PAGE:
The St. Francis Dam Disaster

The St. Francis Dam disaster of 1928 was the failure of a large concrete gravity dam due to unmitigated geologic hazards, causing over 55 miles of violent flooding, and over 400 deaths. It is said to be California’s worst engineering catastrophe to date. Updated April 11, 2024.

Unmitigated geologic hazards (unknown at the time) are what caused the St. Francis Dam to collapse.
Geologic hazards are the root cause of the St. Francis Dam collapsing. Photos Credits: United States Geological Service (USGS); Santa Clarita Valley Public Television (SCVTV), Google Earth. Preparation by: Geo Forward.

Saint Francis Dam Facts

What was the St. Francis Dam Disaster?

The St. Francis Dam was a Los Angeles Water and Power (LADWP) project from 1924 to 1928. The dam officially opened in May of 1926 and stored roughly 3,800 acre-feet of drinking water. The purpose of the dam was to provide a secondary drinking water reserve for the growing City of Los Angeles. In fact, it was an accessory to the Los Angeles Aqueduct project, which pipes water from Owens Valley.

A Violent Flood Due to the Saint Francis Dam Failure

In the near midnight hours of March 12, 1928, the Saint Francis Dam collapsed. The dam’s failure caused a violent flood that destroyed acres of land and farms over 55 miles downstream. The floodwater terminus was the Pacific Ocean at Ventura Beach, California. Over 400 lives were lost due to the flooding. And thousands of acres of land, houses, bridges, roads, farms, and orchards were impacted. The image below shows the general flood path, from the site of the dam and into to the ocean.

Map of St. Francis Dam Disaster Flood Path by Geo Forward 2021
Map of St. Francis Dam disaster flood path. Preparation by: Geo Forward.

Worst Disaster in California History

Historians believe the Saint Francis Dam disaster is the worst engineering catastrophe in the history of California. Casualties were swept from their homes during the midnight hours and discharged miles downstream. In fact, bodies and debris deposited into the ocean were later found as far as Santa Catalina Island. 

Archived Footage of the St. Francis Dam

There is no actual footage of the St. Francis Dam failing because motion picture technology was very new at the time. It was a sudden and unexpected collapse, during the darkness of the midnight hours. Consequently, it left local videographers no opportunity to set up equipment to capture footage. However, there is footage covering the dam before failure, as well as after it.

Movies That Used Actual Footage of the Saint Francis Dam Construction

The following video is a clip from the 1926 film “The Temptress.” This clip contains actual footage of the St. Francis Dam being built, sometime between 1924 and 1926. This motion picture was released in 1926, before the San Francisquito Dam disaster.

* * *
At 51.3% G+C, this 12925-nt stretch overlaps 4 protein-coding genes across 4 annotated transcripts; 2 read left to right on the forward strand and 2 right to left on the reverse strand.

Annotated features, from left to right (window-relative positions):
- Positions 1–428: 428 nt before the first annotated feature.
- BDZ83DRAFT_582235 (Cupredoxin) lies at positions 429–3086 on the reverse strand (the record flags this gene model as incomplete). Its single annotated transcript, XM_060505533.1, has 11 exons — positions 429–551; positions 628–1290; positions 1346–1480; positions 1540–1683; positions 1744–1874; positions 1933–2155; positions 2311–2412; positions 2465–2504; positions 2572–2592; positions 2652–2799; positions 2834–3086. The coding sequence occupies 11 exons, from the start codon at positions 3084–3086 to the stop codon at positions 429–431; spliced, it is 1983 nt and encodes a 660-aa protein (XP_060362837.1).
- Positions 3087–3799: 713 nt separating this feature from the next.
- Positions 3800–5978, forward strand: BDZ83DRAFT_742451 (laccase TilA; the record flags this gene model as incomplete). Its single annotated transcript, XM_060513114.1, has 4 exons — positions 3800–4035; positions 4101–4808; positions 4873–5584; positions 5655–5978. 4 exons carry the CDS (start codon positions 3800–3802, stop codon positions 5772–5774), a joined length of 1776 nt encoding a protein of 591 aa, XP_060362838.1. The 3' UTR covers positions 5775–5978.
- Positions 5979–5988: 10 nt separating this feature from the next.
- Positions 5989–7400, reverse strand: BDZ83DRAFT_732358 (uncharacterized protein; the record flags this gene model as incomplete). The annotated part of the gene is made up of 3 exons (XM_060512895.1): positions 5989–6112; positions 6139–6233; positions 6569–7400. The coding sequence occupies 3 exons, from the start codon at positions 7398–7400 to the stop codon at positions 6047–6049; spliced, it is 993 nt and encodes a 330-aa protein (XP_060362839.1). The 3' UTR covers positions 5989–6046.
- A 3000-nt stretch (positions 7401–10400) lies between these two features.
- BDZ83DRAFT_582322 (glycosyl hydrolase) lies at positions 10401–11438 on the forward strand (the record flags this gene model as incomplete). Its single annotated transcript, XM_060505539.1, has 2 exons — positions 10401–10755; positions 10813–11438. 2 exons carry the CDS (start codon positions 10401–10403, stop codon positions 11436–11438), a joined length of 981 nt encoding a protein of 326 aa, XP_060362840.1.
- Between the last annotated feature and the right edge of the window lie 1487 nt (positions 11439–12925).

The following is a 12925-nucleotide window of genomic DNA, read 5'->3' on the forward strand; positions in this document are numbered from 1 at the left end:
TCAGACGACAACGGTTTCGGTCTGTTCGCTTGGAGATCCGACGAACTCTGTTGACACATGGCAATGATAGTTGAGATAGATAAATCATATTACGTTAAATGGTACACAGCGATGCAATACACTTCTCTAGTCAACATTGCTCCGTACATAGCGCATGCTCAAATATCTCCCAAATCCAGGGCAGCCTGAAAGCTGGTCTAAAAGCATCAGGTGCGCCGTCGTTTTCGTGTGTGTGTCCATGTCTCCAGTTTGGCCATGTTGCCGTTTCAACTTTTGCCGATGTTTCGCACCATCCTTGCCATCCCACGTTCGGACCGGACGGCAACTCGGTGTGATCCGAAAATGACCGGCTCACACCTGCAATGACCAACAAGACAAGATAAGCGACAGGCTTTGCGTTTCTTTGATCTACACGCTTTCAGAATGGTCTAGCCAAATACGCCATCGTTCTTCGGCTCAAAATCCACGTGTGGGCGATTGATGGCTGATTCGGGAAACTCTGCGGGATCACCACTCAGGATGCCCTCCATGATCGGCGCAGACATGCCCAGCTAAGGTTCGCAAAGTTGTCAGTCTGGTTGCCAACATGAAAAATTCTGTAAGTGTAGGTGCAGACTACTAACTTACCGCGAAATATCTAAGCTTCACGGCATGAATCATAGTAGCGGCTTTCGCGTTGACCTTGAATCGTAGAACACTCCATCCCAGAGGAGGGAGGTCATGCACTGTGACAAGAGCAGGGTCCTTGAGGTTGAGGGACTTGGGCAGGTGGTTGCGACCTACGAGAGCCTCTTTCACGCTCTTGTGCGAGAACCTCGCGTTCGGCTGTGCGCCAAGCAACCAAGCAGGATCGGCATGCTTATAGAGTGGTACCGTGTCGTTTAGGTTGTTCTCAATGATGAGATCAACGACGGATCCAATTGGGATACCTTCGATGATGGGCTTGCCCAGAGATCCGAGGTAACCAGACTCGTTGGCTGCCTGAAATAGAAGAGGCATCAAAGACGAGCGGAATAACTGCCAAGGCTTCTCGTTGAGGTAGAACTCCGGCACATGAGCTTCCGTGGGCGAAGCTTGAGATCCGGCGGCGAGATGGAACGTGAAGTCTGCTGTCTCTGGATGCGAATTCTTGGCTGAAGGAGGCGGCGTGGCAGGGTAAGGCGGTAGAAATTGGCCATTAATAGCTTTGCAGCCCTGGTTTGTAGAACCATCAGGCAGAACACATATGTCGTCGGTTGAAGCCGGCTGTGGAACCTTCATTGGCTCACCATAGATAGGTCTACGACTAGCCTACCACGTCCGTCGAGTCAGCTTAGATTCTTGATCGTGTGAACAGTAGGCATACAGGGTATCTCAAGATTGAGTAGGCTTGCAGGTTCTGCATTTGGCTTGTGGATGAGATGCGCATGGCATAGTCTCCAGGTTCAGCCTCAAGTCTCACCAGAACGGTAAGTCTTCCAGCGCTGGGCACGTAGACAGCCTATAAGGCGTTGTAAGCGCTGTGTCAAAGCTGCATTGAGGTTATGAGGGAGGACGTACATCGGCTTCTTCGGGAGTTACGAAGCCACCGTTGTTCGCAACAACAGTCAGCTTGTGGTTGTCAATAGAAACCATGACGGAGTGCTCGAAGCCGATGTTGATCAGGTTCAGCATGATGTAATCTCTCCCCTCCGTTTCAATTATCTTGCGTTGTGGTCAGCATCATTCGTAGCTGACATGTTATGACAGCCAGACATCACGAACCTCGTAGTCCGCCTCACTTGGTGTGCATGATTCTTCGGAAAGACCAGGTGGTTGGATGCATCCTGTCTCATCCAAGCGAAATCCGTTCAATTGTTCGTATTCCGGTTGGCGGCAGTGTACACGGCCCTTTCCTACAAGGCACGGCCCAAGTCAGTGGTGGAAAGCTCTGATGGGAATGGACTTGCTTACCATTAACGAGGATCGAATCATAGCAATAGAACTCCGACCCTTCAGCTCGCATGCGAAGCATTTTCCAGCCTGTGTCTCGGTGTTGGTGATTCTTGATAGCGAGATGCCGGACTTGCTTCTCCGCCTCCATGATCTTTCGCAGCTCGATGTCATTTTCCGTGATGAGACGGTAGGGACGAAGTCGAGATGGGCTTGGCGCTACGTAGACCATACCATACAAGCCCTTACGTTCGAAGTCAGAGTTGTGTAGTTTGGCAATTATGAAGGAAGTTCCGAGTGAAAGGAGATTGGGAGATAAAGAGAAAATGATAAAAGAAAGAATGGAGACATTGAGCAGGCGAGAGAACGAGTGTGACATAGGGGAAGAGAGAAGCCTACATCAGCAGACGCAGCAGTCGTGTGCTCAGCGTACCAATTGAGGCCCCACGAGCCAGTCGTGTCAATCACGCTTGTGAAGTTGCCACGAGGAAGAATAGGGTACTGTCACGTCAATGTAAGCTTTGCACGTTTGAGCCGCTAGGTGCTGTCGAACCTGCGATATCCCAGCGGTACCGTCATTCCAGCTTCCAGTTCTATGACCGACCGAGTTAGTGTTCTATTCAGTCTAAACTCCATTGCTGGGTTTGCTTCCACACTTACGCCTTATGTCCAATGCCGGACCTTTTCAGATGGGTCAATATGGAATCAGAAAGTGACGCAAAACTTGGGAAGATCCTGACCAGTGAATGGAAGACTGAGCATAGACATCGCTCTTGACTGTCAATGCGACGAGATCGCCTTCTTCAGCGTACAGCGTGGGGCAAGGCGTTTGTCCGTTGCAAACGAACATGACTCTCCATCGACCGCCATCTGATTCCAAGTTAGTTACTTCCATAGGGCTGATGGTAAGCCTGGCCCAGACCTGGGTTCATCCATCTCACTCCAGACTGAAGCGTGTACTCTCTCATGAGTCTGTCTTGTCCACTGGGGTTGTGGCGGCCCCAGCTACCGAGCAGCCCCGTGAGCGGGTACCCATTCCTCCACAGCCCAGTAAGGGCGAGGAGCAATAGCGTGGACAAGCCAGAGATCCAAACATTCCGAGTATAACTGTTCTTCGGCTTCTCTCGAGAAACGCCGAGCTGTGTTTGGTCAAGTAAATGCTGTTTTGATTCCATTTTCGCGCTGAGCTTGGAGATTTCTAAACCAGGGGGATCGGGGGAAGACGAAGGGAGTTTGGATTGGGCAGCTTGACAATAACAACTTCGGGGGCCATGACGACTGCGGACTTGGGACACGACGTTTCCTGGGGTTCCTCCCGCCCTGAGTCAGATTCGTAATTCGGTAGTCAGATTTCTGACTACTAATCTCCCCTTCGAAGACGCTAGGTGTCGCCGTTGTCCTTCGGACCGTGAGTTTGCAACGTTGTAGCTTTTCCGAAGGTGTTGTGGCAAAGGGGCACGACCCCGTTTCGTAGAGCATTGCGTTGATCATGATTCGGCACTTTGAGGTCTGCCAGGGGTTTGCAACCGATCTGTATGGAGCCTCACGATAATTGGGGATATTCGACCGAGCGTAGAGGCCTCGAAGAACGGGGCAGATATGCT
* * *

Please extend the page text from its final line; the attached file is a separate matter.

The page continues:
All production credits for this clip belong to Metro-Goldwyn-Mayer (MGM) & Cosmopolitan Productions. The organization of the footage is courtesy of Santa Clarita Valley Public Television Programing (SCVTV).

Video Coverage of Santa Paula and Fillmore After the Saint Francis Dam Collapse

Hundreds of human and animal lives were lost from this catastrophe. Additionally, the flood leveled acres of land, as far as 55 miles downstream. The cities of Santa Paula and Fillmore are roughly 25 to 40 miles downstream from the St. Francis Dam disaster site. The following video is a compilation of footage of these areas after the flood. Geo Forward estimates these shots are from March 13 to 15 of 1928. This video captures damage to homes, farms, and orchards. It also covers roads and brides with severe damage.

Credits are not available pertaining to the producers of the footage above. Geo Forward presumes the footage was captured for newsreel purposes. Alternatively, there is a presumption the video has an affiliation with the American Red Cross for record-keeping purposes. Regardless, this video is currently available to the public via the Santa Clarita Valley Public Television Program (SCVTV).

Footage of Dynamiting the St. Francis Dam Remains

The next video captures the leftover center block of the Saint Francis Dam disaster, as well as the remaining western wing dike. The clip also shows workers dynamiting the remains into the rubble that exists today. Additionally, large fragments of the dam that were deposited downstream after the flood were also dynamited. These demolition events took place around April 17, 1929. And this is about one year after the St. Francis Dam disaster took place.

The reel starts by showing Water and Power employees carving cavities at the base of the leftover center block. These caves would be filled later with dynamite for demolition. Unfortunately, the actual explosion and take-down of the center block are not in this film. However, it does show workers coring the wing dike to insert dynamite sticks, as well as the dynamite explosions.